Five new TED Talks we love

It’s been almost a year since our last round of HR-professional-worthy TED talks blog, and we’re back! Here are five more TED talks to inspire you and the work you do.

Yves Morieux:

How too many rules at work keep you from getting things done

 

In this presentation from TED, Yves Morieux refers to the “holy trinity of efficiency,” which includes: clarity, measurement and accountability. We discover the improvement in productivity when we focus more on cooperation and less on individual performance measurement. Morieux explains why basing rewards solely on measurable performance alters the way employees perform.

Daniel Levitin:

How to stay calm when you know you’ll be stressed

 

When stressed, your brain produces cortisol—which makes for fuzzy thinking. Neuroscientist Daniel Levitin believes there’s a way to plan ahead for stressful situations (pre-mortem) to avoid disaster. It’s a way to “look ahead to the things that could go wrong, so to minimize the damage.” While his examples mostly pertain to the misplacement of household objects, the principle can be easily translated to the workplace. Reminding yourself how to react in stressful situations can help you to map out your responses.

Margaret Heffernan:

Why it’s time to forget the pecking order at work

 

Margaret Heffernan’s new TED talk gets her on our list for the second time. In this talk, she speaks of the negative correlation between competition and productivity – with help from a story about “superchickens.” Rather than just putting “superstar” employees together—who will compete for the top spot—it’s important, for productivity, that teams form empathy and show social sensitivity towards one another. As Heffernan explains, when people get to know the people in their team, they will use that social capital to increase productivity.

Barry Schwartz:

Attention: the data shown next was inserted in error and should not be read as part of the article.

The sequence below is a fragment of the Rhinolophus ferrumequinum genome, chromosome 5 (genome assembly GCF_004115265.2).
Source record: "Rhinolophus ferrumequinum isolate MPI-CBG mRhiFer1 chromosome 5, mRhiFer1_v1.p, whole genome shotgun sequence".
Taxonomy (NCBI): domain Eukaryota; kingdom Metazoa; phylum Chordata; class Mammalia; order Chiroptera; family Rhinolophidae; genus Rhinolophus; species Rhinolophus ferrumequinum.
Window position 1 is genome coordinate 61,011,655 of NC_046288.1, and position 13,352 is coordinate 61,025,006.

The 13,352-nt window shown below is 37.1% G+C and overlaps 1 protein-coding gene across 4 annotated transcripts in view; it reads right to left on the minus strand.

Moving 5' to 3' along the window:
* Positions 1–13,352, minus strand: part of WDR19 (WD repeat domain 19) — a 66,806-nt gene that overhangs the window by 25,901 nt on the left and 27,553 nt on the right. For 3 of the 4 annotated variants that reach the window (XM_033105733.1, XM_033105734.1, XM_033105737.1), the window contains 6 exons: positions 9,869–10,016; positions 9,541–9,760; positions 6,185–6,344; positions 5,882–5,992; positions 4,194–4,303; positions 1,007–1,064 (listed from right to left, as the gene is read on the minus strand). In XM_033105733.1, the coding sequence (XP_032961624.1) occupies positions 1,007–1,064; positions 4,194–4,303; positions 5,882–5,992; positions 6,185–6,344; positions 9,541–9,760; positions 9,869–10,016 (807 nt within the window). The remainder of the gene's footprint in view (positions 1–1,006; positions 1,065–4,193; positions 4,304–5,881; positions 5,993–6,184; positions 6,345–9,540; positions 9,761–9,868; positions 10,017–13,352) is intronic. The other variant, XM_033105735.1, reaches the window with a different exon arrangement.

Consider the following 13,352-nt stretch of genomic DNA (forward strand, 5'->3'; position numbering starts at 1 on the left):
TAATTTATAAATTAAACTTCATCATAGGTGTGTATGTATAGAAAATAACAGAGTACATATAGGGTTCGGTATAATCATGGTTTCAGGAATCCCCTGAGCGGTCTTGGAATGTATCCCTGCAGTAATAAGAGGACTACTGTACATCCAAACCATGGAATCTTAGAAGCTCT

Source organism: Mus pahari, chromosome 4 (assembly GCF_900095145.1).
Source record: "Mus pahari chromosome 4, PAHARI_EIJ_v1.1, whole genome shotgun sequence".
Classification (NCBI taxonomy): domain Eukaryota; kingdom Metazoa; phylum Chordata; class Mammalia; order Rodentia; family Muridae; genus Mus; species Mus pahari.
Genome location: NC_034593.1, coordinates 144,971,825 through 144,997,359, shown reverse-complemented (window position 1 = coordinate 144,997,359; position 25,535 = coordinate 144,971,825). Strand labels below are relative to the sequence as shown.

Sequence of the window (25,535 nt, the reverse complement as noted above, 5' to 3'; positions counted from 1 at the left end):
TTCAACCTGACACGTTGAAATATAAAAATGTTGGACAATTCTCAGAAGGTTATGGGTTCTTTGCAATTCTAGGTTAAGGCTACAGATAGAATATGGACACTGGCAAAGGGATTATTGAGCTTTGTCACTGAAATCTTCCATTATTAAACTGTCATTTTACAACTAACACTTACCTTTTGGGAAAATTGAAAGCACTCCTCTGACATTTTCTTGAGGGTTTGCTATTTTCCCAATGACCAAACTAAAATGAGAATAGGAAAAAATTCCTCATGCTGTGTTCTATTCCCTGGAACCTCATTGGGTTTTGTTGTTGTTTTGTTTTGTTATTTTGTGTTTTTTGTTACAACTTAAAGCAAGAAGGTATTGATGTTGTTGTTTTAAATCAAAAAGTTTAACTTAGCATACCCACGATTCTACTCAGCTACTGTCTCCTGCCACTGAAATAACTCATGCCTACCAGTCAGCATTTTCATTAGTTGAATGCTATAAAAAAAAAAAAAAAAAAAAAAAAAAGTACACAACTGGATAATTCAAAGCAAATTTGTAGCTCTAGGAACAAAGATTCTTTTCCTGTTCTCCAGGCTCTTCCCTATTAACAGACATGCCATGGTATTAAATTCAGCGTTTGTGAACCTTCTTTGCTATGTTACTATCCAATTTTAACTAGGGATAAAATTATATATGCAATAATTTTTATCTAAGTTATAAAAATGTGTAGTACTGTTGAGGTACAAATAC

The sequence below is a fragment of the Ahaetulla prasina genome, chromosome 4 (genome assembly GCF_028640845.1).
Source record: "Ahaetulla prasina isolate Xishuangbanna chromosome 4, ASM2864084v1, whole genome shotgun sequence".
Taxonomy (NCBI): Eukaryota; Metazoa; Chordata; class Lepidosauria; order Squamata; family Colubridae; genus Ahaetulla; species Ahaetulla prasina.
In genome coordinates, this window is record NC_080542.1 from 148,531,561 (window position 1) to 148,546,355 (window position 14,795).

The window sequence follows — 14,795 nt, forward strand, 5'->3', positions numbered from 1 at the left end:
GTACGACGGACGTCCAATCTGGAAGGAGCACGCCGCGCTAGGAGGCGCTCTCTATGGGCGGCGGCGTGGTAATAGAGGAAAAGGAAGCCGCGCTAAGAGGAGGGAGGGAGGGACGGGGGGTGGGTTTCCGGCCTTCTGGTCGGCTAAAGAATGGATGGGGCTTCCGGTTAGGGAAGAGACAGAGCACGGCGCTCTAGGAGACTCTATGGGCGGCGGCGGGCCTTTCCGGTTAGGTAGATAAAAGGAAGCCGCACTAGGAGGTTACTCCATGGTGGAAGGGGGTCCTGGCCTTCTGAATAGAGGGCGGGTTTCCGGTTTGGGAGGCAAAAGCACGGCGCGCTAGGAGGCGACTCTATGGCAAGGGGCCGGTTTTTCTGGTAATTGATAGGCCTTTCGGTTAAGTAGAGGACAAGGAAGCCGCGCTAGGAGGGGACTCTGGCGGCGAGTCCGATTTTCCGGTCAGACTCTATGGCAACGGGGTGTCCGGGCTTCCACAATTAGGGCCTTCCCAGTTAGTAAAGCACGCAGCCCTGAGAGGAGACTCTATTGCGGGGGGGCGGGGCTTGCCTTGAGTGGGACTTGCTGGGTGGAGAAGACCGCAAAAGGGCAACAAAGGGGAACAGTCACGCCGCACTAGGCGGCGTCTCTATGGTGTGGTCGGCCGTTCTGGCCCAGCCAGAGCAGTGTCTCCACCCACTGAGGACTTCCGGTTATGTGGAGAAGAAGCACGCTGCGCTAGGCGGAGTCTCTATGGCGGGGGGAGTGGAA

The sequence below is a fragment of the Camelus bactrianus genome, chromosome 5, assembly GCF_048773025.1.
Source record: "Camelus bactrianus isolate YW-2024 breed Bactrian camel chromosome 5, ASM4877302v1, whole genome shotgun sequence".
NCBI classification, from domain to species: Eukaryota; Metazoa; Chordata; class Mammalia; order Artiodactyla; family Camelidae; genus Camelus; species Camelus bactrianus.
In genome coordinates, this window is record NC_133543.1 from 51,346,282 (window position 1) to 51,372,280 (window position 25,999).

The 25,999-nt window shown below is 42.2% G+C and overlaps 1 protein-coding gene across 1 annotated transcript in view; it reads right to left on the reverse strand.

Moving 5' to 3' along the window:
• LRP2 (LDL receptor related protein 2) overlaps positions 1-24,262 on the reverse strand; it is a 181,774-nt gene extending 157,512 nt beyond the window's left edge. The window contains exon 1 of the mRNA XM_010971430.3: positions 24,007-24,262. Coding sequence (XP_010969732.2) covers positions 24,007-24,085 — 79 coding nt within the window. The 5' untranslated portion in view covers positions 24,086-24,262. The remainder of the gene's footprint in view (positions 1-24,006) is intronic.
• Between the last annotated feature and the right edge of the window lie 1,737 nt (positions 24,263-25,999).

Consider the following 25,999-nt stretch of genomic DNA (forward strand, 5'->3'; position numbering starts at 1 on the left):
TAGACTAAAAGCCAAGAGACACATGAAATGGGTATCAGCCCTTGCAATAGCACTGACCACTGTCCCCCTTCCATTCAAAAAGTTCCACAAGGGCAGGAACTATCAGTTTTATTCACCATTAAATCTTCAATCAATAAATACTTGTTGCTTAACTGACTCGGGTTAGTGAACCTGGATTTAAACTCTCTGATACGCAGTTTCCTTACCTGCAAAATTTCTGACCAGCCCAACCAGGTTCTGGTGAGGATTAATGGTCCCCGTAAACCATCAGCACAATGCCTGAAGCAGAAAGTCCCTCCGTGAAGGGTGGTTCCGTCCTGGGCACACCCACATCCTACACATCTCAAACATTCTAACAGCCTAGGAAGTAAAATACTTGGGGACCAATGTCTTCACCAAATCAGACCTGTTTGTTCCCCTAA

The way we think about work is broken

 

“Why do we work? Why do we drag ourselves out of bed every morning…?” Barry Schwartz asks. Speaking of what he calls “Idea Technology,” Schwartz explains that there are intangible values—aside from pay—that we should be using to fulfill our employees’ potential. By working in roles that are meaningless and/or monotonous, the employees will only rise to that level of productivity. By fully engaging our employees, and helping them grow and learn, we are helping to “design” human nature.

Carol Dweck:

The power of believing that you can improve

 

You may recognize her name from our blog on how to build personal resilience, Carol Dweck a motivation researcher explains how to foster success. She is an advocate of the “growth mindset”—a movement that encourages people to take on new challenges and persist in the face of obstacles (rather than a “fixed mindset” which implies that people are motivated only by the intelligence and skills that they already possess).

By using the “power of yet,” a person is able to improve themselves—using each possible opportunity to grow.

 

Looking for more TED-spiration? Check out our past TED blogs here

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